Tube fares will rise and more bus services will be cut in the capital, mayor Sadiq Khan has warned after Transport for London agreed to accept a £1.2billion funding settlement from the government.
The deal, slightly improved on a “final offer” made in July by Transport Secretary Grant Shapps, was hailed by TfL as avoiding a “controlled decline” in its transport network.
But Khan warned it was “far from ideal” and still presented London with a £600m shortfall from its budget.
The Department for Transport said the settlement would ‘secure the long-term future of London’s transport network’ and match TfL’s pre-pandemic spending plans – although not adjusted for inflation.
The funding would enable investment to continue, including new Piccadilly line trains and other tube improvements, the DfT said. Hammersmith Bridge will be repaired and an annual investment of £80 million in active travel programs to develop walking and cycling infrastructure will be secured.
TfL’s board decided at an emergency meeting on Tuesday afternoon to accept the deal, nearly four weeks after ongoing short-term bailouts expired.
This brings TfL’s total Covid-era emergency funding to around £6billion. TfL’s finances have been wrecked by the coronavirus pandemic, with its budget largely dependent on revenue from Tube tickets. Ridership fell to 4% of normal levels in 2020 and only recovered about 70% of 2019 levels on weekdays.
Shapps said: “For over two years now, we have time and again shown our unwavering commitment to London and the transport network on which it depends, but we must be fair to taxpayers across the country.
“This deal does more than deliver Londoners and even matches the mayor’s own pre-pandemic spending plans, but for it to work the mayor must deliver on his promises to put TfL back on a stable financial footing, stop relying on bailouts government and take responsibility for its actions. Now is the time to put politics aside and get to work – Londoners depend on it.
Khan said a number of key concessions meant TfL could avoid “having to make the devastating cuts to vital transport services previously proposed – moving us away from the managed decline of London’s transport network”.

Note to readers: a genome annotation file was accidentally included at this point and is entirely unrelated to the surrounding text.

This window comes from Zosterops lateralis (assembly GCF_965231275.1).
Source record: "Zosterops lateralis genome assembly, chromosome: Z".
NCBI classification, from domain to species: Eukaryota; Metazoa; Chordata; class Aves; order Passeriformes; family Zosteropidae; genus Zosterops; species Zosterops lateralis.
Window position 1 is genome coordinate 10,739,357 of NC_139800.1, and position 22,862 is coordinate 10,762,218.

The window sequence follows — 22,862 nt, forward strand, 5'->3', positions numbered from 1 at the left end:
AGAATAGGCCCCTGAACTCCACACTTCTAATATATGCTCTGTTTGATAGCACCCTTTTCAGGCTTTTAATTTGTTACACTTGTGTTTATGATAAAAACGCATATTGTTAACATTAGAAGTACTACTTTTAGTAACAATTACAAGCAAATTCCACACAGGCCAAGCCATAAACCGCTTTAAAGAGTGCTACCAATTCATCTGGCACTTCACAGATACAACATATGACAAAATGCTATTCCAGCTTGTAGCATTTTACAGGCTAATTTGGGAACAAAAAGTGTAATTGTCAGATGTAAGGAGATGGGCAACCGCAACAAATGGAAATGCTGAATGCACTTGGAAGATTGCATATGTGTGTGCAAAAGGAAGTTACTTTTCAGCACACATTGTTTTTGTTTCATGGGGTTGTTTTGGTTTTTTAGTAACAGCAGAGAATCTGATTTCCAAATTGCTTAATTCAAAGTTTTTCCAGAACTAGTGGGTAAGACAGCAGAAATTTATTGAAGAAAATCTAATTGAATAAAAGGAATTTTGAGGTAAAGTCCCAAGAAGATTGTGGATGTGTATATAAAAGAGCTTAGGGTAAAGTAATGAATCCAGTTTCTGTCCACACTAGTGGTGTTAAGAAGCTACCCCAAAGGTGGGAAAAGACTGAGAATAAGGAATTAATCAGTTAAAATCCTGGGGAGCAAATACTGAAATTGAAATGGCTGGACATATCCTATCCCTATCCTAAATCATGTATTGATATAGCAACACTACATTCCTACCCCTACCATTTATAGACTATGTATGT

However, he added: “This agreement is far from ideal. The government still leaves TfL with a significant funding shortfall, which means we will likely have to increase fares in the future and continue to make some reductions in bus services.
He warned that “onerous conditions attached”, including a condition requiring TfL to work out options for reforming its pension scheme, were likely to cause more industrial action and disruption for commuters. The RMT union has already organized a series of strikes in the capital this year over the issue.
Khan said TfL had “no choice but to agree in order to complete the deal to prevent TfL from going bankrupt, to save the jobs of thousands of transport workers and to ensure that trains, tubes and the buses continue to circulate in our city”.
He added: “The sole cause of TfL’s financial crisis was the impact of the pandemic, so it is simply wrong to punish Londoners and transport workers in this way.”
TfL commissioner Andy Byford said the funding had always left a hole in the budget but “avoids the doomsday scenario”.
He said: “We stood up for Londoners and fought for a fair quantum. It’s not the three-year agreement we wanted, but it protects us longer than expected.
“We will need to progress with our plans to further modernize our organization and make ourselves even more efficient, and we will still face a series of tough choices in the future, but London will walk away from the controlled decline of the transport network.”
The deal secures a level of revenue until March 2024, but will still leave TfL looking for around £230million in further savings over the next two years.
The town hall, however, believes it has obtained enough concessions to avoid the worst cuts, avoiding having to abolish free travel for those under 18 and giving TfL some leeway on the controversial pension reform. He will now have to provide options rather than proposals for workers’ pensions – one of which, Byford said, would be to “do nothing”.
TfL’s funding deal means Tube fares must rise and bus services must be cut